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The War of the Rebellion: A Compilation of the Official Records of the Union and Confederate Armies

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OFFICIAL RECORDS: Series 1, vol 51, Part 2 (Supplements)
Page 359 Chapter LXIII. CORRESPONDENCE, ETC.-CONFEDERATE.

[Second indorsement.]

NOVEMBER 4, 1861.

Respectfully submitted to Secretary of War.

S. COOPER,

Adjutant and Inspector-General.

[5.]

RICHMOND, October 27, 1861.

Colonel GEORGE E. PICKETT, C. S. Army,

Tappahannock, Va.:

COLONEL: Information has been received which is deemed reliable that the enemy is about to make his approaches with strong force by the Rappahannock River toward Fredericksburg. You will immediately cal lout all the force you call collect in the country, to be armed with such weapons as they can bring, to be armed with such weapoins as they can bring, to repel this invasion. General T. H. Holmes has been written to on the subject by the Secretary of War.

Very respectfully, &c.,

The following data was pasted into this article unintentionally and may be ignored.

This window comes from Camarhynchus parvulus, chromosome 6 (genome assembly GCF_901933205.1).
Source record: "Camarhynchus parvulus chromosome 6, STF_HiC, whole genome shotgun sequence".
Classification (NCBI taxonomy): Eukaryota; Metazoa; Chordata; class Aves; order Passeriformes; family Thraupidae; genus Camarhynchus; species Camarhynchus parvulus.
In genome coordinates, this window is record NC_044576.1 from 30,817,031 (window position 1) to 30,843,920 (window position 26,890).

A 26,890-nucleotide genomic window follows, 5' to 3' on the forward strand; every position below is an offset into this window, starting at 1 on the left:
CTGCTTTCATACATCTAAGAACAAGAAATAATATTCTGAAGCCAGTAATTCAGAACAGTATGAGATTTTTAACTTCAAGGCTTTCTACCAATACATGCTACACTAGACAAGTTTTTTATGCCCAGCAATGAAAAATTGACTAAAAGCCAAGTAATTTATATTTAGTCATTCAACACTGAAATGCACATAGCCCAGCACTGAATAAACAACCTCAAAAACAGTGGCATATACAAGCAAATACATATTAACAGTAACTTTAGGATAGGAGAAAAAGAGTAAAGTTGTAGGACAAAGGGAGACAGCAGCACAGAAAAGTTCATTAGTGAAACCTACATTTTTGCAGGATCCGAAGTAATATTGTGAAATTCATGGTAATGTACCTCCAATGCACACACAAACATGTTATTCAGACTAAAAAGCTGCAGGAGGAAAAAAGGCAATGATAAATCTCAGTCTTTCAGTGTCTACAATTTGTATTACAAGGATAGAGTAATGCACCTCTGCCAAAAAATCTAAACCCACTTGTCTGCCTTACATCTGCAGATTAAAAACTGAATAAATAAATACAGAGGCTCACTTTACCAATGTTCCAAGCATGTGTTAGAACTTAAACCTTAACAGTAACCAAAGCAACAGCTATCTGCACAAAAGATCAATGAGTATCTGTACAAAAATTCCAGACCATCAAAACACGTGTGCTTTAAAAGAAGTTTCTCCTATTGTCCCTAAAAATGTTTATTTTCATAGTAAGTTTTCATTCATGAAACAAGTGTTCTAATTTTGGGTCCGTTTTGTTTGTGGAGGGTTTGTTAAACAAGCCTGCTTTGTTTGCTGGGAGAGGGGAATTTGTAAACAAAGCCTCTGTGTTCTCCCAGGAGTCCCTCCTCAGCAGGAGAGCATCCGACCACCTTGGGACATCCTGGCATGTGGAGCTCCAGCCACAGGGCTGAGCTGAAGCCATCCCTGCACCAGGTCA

S. COOPER,

Adjutant and Inspector-General.

[5.]


HEADQUARTERS DEPARTMENT OF NORTH CAROLINA,
Goldsborough, October 27, 1861.

General S. COOPER,

Adjutant and Inspector-General, Richmond, Va.:

GENERAL: I have the honor to report that Colonel G. W. Lee, with Lieutenant-Colonel Stovall's battalion of Georgia Volunteers, with its light battery, and Colonel Wofford's Eighteenth Regiment of Georgia Volunteers, have arrived at this place, the former yesterday morning, the latter late last night. They have gone into camp, to be held in readiness, to move down upon the coast should the enemy attempt to land.

Very respectfully, your obedient servant,

R. C. GATLIN,

Brigadier-General, Commanding.

[4.]

MILLEDGEVILLE, October 28, 1861.

Honorable J. P. BENJAMIN:

I am just informed by private source, having no official information, that you have ordered the troops at Camp Stephens and Camp McDonald, and probably other regiments, to Virginia. We are expecting an invasion of Georgia every day. You have nearly all Georgia army and over 20,000 of her troops in Virginia. Again, the winter is just commencing, and these troops are poorly supplied with clothes for cold weather. It will therefore be peculiarly har don them to be ordered to Virginia for the winter. In the name of the State and as an act of justice to the troops I feel it my imperative duty to enter my solemn protest against the removal.

JOSEPH E. BROWN.

[5.]

RICHMOND, October 28, 1861.

Governor JOSEPH E. BROWN,

Milledgeville, ga.:

The troops ordered here are unarmed and are required for urgent service in the public defense. They cannot be armed in Georgia, but


Page 359 Chapter LXIII. CORRESPONDENCE, ETC.-CONFEDERATE.
OFFICIAL RECORDS: Series 1, vol 51, Part 2 (Supplements)
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